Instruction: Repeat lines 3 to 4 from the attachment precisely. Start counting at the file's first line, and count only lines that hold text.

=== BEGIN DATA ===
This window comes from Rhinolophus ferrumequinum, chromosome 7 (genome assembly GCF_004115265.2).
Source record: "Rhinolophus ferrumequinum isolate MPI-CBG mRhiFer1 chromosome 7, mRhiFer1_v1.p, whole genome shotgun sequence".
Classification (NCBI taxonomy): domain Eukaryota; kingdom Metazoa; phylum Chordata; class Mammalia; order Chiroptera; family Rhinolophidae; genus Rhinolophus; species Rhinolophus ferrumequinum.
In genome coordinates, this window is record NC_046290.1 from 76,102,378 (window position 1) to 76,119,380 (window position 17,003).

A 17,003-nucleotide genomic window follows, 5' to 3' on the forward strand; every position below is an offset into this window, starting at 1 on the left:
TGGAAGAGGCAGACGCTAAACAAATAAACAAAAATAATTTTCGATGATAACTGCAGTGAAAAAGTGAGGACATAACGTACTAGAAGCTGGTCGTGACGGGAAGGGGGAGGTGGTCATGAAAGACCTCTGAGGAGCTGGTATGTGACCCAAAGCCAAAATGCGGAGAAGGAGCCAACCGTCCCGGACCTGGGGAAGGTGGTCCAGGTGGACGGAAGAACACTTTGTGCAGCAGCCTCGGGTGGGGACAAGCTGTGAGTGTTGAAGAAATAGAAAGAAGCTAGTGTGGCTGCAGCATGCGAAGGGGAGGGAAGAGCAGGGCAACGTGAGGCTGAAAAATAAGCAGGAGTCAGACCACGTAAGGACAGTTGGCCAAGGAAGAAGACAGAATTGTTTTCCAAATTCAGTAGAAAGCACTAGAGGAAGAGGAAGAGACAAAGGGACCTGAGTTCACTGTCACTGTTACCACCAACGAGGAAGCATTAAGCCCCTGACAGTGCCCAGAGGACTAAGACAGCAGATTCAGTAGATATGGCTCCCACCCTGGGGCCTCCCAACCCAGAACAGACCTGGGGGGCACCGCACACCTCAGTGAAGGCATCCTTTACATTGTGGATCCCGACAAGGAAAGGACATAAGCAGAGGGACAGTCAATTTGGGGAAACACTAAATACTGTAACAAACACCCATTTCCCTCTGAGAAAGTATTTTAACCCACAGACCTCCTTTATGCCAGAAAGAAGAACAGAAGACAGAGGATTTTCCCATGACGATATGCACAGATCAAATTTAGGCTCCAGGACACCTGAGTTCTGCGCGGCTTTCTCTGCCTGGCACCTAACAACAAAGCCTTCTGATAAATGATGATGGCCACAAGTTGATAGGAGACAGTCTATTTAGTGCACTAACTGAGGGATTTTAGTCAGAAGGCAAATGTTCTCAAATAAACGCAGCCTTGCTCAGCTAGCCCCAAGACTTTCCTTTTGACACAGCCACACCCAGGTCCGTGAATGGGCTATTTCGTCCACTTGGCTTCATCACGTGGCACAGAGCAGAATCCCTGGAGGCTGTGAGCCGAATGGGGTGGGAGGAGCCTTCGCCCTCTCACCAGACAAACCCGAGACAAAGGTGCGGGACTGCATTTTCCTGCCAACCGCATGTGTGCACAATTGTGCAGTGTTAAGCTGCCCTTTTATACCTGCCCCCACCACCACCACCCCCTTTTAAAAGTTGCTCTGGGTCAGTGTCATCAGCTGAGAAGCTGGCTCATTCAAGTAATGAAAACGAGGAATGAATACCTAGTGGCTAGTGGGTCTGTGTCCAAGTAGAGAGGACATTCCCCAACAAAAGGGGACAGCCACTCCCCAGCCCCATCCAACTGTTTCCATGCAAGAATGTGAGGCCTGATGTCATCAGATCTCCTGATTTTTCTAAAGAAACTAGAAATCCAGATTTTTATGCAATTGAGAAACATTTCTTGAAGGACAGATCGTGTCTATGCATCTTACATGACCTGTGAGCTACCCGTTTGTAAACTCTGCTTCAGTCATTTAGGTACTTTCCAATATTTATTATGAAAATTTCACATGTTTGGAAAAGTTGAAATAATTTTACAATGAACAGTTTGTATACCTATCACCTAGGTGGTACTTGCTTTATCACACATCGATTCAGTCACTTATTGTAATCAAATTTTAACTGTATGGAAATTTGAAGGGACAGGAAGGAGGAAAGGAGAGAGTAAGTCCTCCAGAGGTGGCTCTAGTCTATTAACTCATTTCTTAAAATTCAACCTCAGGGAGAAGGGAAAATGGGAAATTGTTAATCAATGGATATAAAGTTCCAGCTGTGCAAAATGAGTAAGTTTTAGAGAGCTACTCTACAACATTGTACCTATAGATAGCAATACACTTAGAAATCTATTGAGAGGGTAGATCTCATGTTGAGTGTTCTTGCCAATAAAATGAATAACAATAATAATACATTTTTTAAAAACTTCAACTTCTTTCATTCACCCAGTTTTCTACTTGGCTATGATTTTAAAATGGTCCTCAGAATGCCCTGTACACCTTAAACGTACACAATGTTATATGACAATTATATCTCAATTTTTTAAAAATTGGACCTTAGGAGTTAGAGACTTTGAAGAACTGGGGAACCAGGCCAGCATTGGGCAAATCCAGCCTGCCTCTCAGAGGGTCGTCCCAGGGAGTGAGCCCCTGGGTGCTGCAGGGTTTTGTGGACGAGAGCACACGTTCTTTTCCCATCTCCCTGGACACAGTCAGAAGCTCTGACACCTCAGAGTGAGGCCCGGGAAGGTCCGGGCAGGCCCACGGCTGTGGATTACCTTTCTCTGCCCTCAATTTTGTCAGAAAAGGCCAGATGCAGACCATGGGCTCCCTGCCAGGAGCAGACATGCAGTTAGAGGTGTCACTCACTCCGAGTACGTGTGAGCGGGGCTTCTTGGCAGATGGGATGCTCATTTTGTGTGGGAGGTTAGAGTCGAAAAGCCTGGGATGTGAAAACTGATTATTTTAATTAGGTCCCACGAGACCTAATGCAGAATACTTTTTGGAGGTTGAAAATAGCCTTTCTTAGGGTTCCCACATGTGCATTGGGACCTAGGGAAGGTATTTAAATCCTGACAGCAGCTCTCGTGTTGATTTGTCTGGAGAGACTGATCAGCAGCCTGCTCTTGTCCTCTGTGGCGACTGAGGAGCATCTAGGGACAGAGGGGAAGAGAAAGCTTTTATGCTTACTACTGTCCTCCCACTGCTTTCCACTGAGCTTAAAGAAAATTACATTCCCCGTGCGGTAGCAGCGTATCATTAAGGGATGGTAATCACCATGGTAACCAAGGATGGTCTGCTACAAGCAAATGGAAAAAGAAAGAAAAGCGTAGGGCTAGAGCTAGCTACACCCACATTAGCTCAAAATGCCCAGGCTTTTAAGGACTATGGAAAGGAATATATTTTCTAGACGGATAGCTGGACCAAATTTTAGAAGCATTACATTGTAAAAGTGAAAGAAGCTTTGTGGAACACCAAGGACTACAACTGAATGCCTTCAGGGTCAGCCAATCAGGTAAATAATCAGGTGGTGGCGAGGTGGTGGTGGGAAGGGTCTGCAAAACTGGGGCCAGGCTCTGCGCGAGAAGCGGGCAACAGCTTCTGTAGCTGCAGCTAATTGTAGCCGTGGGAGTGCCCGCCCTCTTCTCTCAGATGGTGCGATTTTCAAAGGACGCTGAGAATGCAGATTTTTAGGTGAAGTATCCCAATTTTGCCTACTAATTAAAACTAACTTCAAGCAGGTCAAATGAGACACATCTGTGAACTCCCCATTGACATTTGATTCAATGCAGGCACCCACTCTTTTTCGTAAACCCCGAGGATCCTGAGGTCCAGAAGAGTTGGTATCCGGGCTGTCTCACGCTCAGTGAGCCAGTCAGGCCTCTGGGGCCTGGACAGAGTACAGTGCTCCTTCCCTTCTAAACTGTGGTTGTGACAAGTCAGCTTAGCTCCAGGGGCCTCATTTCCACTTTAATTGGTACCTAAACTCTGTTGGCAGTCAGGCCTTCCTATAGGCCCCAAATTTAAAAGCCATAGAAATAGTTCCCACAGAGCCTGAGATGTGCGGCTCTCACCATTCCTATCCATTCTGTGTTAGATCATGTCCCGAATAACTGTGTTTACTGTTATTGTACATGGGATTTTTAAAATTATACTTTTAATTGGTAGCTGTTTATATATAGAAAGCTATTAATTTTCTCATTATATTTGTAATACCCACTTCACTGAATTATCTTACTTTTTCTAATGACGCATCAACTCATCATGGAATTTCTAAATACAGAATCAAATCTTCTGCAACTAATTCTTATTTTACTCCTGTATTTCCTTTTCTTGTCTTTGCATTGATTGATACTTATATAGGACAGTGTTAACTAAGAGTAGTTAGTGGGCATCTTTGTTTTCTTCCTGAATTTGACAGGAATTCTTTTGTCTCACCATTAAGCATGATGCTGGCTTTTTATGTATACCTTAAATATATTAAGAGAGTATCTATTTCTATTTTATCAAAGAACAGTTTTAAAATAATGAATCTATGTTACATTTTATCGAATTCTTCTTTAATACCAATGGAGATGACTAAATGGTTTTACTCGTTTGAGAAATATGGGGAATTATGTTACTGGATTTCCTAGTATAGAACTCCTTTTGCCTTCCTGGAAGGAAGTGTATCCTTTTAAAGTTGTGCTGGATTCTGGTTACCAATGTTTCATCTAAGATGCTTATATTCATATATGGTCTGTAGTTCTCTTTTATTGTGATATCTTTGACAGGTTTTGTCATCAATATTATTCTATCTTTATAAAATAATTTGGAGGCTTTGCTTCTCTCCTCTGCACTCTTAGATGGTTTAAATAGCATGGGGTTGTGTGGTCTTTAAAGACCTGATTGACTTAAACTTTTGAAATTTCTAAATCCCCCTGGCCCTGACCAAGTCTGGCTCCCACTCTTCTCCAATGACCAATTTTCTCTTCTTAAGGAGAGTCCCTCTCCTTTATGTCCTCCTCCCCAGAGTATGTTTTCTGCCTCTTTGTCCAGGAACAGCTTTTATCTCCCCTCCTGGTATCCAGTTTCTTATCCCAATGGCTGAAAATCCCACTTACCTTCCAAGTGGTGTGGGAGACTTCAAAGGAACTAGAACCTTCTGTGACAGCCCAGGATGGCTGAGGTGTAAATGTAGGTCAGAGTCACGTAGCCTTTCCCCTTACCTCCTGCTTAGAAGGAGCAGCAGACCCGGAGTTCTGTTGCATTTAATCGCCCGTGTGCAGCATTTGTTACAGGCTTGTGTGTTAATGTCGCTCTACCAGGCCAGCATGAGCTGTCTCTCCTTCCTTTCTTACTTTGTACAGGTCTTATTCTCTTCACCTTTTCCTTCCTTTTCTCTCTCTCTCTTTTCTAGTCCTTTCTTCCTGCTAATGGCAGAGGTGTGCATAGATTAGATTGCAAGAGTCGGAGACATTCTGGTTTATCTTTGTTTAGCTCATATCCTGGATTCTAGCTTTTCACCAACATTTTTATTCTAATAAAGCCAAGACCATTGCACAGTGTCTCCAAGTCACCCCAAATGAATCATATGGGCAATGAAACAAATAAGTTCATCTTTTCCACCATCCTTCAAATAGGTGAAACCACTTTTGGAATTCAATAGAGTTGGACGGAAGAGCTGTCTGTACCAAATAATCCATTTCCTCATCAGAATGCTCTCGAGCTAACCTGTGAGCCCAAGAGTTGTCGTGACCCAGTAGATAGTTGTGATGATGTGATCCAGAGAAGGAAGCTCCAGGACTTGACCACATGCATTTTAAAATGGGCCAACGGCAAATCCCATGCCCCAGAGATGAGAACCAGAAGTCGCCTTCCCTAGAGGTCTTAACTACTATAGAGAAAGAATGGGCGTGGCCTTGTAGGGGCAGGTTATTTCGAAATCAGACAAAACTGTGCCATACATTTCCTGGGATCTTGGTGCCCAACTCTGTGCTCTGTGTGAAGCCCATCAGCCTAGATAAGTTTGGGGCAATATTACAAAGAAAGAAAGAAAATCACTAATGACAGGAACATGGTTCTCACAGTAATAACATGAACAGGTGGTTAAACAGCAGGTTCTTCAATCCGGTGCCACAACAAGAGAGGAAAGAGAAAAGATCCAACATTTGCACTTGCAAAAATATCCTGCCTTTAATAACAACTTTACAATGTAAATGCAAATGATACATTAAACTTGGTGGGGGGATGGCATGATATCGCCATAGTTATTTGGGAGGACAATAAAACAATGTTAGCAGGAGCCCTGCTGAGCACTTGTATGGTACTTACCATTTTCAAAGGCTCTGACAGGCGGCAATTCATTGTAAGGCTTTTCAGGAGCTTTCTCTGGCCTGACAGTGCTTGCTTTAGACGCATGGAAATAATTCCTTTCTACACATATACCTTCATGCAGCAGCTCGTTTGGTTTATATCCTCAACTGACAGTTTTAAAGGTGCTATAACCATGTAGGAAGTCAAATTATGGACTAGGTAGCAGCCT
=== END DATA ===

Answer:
Classification (NCBI taxonomy): domain Eukaryota; kingdom Metazoa; phylum Chordata; class Mammalia; order Chiroptera; family Rhinolophidae; genus Rhinolophus; species Rhinolophus ferrumequinum.
In genome coordinates, this window is record NC_046290.1 from 76,102,378 (window position 1) to 76,119,380 (window position 17,003).